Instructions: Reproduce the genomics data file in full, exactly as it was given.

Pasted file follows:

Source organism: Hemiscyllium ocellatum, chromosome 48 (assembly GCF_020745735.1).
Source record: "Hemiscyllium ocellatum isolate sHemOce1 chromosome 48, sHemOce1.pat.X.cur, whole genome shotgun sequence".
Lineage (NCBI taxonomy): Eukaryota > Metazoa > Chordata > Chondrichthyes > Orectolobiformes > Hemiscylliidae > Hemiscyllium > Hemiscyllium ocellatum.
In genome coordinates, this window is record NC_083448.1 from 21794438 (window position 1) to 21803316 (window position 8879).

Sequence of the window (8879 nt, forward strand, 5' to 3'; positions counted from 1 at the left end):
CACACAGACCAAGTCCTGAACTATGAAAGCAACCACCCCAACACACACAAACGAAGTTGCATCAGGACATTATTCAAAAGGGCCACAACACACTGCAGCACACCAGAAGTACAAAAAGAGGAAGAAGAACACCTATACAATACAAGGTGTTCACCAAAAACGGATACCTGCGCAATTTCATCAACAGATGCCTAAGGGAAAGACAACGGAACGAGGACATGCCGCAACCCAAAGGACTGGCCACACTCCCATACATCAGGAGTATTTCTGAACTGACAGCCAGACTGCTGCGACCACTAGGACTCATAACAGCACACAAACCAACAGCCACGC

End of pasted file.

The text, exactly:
Source organism: Hemiscyllium ocellatum, chromosome 48 (assembly GCF_020745735.1).
Source record: "Hemiscyllium ocellatum isolate sHemOce1 chromosome 48, sHemOce1.pat.X.cur, whole genome shotgun sequence".
Lineage (NCBI taxonomy): Eukaryota > Metazoa > Chordata > Chondrichthyes > Orectolobiformes > Hemiscylliidae > Hemiscyllium > Hemiscyllium ocellatum.
In genome coordinates, this window is record NC_083448.1 from 21794438 (window position 1) to 21803316 (window position 8879).

Sequence of the window (8879 nt, forward strand, 5' to 3'; positions counted from 1 at the left end):
CACACAGACCAAGTCCTGAACTATGAAAGCAACCACCCCAACACACACAAACGAAGTTGCATCAGGACATTATTCAAAAGGGCCACAACACACTGCAGCACACCAGAAGTACAAAAAGAGGAAGAAGAACACCTATACAATACAAGGTGTTCACCAAAAACGGATACCTGCGCAATTTCATCAACAGATGCCTAAGGGAAAGACAACGGAACGAGGACATGCCGCAACCCAAAGGACTGGCCACACTCCCATACATCAGGAGTATTTCTGAACTGACAGCCAGACTGCTGCGACCACTAGGACTCATAACAGCACACAAACCAACAGCCACGC